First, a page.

Forum for Science, Industry and Business

Sponsored by:     3M 
Search our Site:

 

NASA Joins Snow Study Over The Sea Of Japan

30.01.2003


NASA and two Japanese government agencies are collaborating on a snowfall study over Wakasa Bay, Japan. Using NASA’s Earth Observing System Aqua satellite, research aircraft and coastal radars to gather data, the joint effort is expanding scientific knowledge about where precipitation falls.




Until now, the north Pacific’s contributions to the global hydrologic cycle have been difficult to quantify. Precipitation measurements by satellite over open water are very important, because there are very few other ways to obtain the data. Snowfall is particularly difficult to measure from space even over the relatively uniform background of the ocean. New satellite instruments, that can detect precipitation over water, will give scientists data to help interpret how the hydrology of the Pacific Ocean impacts the U.S. and the world.

The Wakasa Bay Field Campaign is a combined research effort among NASA, the National Space Agency of Japan (NASDA), and the Japanese Meteorological Research Institute (MRI). The campaign began January 3 and runs through February 14.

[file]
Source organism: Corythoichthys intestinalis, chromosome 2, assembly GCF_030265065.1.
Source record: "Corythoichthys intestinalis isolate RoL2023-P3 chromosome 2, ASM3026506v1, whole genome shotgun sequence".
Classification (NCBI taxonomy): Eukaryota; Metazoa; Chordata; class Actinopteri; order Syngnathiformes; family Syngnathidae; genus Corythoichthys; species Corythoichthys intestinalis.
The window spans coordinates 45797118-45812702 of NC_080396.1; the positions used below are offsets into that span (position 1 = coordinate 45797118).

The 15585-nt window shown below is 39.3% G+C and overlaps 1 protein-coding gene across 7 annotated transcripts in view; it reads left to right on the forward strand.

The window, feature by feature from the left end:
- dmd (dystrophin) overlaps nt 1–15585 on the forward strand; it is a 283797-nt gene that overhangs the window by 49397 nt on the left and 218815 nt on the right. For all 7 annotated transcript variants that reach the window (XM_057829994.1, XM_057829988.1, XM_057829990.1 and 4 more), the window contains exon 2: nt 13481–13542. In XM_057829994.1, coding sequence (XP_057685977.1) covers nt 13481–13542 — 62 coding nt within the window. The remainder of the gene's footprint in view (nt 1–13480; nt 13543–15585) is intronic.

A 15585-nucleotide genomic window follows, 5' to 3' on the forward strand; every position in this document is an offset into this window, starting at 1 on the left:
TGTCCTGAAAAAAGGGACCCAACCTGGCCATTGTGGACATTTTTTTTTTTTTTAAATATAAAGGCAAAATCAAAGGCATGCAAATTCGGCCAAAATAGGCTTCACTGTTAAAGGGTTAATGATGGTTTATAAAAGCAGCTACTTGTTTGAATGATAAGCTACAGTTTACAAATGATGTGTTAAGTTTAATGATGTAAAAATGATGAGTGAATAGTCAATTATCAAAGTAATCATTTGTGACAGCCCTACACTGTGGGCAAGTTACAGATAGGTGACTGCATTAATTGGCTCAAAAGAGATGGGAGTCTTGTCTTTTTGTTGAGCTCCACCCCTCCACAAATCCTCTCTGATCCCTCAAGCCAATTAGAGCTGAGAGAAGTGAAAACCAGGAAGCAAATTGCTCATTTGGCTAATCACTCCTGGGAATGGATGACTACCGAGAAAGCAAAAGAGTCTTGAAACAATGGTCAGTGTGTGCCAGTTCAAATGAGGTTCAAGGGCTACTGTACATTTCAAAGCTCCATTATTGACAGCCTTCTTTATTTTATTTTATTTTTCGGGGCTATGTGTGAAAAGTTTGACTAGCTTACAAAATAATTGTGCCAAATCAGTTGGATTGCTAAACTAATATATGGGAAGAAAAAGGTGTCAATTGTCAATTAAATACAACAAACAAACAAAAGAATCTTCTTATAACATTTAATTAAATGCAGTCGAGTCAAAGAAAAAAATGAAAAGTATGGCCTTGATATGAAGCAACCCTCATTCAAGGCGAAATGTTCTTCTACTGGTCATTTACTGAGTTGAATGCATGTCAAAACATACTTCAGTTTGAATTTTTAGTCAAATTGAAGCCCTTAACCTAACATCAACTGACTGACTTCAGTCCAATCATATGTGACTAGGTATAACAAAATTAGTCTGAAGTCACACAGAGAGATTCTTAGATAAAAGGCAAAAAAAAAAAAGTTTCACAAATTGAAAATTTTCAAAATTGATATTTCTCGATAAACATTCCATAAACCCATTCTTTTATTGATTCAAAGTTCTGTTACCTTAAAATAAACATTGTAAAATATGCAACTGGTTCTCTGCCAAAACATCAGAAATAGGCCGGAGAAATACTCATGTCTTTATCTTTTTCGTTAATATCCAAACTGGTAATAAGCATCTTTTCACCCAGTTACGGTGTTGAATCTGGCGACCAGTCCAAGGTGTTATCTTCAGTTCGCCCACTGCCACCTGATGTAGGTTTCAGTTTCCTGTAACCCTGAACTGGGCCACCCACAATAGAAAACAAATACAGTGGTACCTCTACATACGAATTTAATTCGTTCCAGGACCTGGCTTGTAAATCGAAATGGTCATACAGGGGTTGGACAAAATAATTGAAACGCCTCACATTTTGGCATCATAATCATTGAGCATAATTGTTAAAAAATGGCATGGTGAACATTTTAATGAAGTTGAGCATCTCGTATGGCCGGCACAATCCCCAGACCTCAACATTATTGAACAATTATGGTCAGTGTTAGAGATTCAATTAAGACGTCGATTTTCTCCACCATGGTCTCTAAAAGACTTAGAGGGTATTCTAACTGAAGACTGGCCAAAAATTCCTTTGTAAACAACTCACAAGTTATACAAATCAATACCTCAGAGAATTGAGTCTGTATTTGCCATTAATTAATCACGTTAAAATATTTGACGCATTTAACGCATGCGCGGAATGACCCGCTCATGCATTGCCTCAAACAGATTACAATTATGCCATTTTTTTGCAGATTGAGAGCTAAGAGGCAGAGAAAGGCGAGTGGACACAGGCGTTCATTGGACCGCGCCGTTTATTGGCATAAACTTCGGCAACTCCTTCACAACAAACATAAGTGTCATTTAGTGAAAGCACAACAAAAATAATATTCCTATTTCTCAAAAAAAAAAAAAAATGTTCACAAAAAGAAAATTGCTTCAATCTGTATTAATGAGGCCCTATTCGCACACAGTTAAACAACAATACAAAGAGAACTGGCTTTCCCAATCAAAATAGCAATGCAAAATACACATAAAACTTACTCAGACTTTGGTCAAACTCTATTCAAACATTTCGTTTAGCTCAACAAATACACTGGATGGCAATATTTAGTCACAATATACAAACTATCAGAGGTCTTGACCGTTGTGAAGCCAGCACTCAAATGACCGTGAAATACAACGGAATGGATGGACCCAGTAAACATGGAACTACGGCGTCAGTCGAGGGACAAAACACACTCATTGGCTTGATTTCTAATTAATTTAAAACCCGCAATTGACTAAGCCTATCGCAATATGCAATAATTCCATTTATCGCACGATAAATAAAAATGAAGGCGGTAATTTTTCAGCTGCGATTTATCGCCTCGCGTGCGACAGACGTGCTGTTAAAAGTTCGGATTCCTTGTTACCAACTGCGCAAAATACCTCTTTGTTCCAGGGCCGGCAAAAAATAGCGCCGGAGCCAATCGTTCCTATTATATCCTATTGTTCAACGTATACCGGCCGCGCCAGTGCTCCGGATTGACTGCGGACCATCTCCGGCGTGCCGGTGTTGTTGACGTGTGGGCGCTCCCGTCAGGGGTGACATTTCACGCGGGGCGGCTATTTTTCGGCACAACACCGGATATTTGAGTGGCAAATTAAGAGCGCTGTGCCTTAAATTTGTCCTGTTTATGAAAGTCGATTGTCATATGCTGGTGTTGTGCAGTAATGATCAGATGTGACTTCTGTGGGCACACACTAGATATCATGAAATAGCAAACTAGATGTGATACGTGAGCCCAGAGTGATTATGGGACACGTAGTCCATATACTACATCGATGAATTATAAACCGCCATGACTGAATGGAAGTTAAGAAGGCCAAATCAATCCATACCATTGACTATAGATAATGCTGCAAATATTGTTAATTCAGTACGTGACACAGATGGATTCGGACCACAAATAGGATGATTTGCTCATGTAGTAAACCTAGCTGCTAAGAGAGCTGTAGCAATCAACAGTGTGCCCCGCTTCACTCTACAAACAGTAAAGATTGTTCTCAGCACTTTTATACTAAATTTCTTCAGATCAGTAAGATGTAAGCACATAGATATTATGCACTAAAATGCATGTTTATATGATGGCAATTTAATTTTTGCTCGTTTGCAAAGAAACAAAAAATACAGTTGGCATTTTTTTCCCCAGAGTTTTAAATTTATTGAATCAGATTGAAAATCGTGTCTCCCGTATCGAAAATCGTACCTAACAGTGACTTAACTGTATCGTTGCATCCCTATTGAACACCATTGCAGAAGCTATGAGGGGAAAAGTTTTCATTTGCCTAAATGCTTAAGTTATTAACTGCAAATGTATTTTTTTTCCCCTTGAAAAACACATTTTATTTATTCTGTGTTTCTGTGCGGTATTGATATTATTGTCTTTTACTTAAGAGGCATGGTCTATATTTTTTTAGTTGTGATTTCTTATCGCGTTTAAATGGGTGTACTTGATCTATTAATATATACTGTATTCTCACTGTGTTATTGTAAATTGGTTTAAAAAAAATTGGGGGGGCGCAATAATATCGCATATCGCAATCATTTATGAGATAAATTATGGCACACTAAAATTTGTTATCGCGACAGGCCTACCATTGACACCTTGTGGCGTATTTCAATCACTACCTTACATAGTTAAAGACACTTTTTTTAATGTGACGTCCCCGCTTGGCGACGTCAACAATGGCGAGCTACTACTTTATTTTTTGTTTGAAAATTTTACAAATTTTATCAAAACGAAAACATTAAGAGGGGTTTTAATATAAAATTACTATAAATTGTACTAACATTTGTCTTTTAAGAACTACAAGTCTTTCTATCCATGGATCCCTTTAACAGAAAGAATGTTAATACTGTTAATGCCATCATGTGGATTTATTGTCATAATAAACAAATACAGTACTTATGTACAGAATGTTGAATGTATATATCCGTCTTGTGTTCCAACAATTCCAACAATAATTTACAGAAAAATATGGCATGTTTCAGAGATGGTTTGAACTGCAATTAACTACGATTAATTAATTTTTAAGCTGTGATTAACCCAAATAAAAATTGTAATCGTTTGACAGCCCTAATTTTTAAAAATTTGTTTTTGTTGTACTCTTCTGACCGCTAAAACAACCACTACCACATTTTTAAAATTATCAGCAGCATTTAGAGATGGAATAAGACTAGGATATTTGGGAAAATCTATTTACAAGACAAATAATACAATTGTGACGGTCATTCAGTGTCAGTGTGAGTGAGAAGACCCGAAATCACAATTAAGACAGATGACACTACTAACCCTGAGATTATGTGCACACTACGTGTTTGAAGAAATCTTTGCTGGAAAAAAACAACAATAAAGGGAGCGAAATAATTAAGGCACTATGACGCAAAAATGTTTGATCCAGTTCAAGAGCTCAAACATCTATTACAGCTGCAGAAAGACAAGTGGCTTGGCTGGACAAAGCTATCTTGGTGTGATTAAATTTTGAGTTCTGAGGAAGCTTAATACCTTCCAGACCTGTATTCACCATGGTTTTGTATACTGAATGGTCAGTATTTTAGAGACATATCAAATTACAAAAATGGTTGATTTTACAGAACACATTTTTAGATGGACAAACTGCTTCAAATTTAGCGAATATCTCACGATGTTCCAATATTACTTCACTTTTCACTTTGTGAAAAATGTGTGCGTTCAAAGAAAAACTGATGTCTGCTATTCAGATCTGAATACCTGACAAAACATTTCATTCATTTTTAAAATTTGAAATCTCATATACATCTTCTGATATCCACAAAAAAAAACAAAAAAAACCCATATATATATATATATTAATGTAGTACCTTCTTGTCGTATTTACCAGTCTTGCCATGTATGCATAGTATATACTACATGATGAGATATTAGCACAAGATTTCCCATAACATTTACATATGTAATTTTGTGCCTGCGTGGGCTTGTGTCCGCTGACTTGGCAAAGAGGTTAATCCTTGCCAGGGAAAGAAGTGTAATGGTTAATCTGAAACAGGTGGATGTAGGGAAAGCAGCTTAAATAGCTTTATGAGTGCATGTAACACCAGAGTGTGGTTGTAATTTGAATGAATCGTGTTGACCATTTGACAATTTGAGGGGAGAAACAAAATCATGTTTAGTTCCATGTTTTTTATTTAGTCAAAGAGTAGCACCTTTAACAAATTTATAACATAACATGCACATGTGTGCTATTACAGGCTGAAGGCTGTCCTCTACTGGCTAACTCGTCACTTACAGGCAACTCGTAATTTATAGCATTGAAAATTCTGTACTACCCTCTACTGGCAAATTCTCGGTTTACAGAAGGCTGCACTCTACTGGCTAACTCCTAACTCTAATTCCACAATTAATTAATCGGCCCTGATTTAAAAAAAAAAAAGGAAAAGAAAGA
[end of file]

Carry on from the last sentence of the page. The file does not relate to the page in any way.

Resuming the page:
"These experiments are critical to understanding whether the current El Nino event, for instance, actually increases global precipitation or merely redistributes it between land and ocean regions," said Tom Wilheit, Mission Scientist from Texas A&M University.

Wakasa Bay, located North of Osaka on the Sea of Japan, is known for its diverse weather in winter months. Ranging from extreme cold, that brings Siberian air and accompanying snow into the region, to fast moving extra-tropical low pressure systems, that consist primarily of rain at the surface, but originating as snowfall at higher altitudes.

A NASA P-3 Orion aircraft, from Wallops Island, Va., is flying over the bay and collecting data on snowfall and rainfall to compare to data being gathered by the Aqua satellite orbiting over the same area. The aircraft payload consists of five microwave sensors, each capable of uniquely observing precipitation and cloud properties.

On board Aqua is a Japanese-built Advanced Microwave Scanning Radiometer-Earth Observing System (AMSR-E) instrument. "With AMSR-E on Aqua, we’re able to extend the high quality precipitation measurements from the Tropical Rainfall Measuring Mission satellite to beyond the tropics, in fact into both the mid-and high latitudes," said Claire Parkinson, Aqua Project Scientist at NASA’s Goddard Space Flight Center, Greenbelt, Md.

Some of the measurements will also be used for another field campaign concerning sea ice in the Sea of Okhotsk and to compare with data from the AMSR instrument aboard the Japanese ADEOS-II satellite.